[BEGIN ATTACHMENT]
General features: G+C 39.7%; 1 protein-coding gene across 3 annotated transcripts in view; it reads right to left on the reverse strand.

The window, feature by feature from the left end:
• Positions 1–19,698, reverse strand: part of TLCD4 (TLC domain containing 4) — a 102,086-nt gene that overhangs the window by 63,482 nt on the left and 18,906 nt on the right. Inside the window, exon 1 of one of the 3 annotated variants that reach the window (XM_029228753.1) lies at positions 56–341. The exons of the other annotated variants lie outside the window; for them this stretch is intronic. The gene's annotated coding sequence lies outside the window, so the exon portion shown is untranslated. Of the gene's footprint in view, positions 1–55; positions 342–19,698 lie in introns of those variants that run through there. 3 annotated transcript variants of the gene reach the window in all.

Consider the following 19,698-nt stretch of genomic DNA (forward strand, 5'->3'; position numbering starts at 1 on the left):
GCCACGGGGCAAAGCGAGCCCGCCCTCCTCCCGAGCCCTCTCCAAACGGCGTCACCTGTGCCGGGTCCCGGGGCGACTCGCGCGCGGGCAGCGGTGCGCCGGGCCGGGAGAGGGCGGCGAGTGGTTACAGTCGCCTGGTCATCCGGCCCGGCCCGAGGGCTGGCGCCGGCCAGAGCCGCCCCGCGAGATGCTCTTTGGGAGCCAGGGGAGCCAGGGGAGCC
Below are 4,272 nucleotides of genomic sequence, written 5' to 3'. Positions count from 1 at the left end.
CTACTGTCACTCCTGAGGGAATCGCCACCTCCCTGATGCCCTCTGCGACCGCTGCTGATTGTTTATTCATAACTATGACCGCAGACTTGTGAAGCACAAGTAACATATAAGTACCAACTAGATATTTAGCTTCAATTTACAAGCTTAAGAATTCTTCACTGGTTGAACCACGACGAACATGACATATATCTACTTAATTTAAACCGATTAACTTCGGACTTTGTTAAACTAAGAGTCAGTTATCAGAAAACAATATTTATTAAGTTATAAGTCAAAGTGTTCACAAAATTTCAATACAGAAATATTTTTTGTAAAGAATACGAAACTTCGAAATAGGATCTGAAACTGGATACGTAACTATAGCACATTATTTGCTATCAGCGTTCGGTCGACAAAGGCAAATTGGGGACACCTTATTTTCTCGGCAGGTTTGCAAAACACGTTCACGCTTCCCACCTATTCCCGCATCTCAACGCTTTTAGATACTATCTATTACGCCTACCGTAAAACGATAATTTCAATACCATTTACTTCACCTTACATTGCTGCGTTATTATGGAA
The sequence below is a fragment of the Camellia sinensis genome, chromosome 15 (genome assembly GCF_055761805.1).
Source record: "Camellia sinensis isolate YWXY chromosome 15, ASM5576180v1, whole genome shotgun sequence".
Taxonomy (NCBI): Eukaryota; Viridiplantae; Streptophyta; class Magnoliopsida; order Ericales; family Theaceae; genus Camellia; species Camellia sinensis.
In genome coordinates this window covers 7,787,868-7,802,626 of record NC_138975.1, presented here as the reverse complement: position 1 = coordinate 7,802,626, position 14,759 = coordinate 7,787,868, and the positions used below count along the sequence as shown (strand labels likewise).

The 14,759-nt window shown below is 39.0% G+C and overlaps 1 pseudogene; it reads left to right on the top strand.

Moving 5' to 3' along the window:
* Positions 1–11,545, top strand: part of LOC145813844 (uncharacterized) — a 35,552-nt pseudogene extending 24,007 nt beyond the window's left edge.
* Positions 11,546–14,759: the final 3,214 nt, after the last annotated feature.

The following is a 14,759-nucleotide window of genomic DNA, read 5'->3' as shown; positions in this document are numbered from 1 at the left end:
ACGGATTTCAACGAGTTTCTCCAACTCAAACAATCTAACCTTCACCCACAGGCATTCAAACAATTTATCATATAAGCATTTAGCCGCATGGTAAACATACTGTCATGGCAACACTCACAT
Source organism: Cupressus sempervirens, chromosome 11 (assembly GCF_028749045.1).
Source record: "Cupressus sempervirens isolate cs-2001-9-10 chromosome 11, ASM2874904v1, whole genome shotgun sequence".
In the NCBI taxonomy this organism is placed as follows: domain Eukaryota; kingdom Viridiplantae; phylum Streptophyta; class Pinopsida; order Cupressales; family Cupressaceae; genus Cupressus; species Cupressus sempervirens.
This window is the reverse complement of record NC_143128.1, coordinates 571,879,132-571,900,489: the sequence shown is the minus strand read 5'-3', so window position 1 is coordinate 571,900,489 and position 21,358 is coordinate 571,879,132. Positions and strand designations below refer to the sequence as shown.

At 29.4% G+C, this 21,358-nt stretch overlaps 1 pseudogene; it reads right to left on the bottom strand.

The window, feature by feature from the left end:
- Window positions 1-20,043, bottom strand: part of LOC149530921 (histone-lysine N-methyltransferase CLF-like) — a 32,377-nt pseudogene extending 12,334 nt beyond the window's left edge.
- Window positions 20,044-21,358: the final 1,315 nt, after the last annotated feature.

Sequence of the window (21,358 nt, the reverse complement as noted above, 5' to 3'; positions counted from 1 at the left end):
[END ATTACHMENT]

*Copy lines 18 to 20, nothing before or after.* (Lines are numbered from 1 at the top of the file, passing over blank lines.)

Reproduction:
Source organism: Cupressus sempervirens, chromosome 11 (assembly GCF_028749045.1).
Source record: "Cupressus sempervirens isolate cs-2001-9-10 chromosome 11, ASM2874904v1, whole genome shotgun sequence".
In the NCBI taxonomy this organism is placed as follows: domain Eukaryota; kingdom Viridiplantae; phylum Streptophyta; class Pinopsida; order Cupressales; family Cupressaceae; genus Cupressus; species Cupressus sempervirens.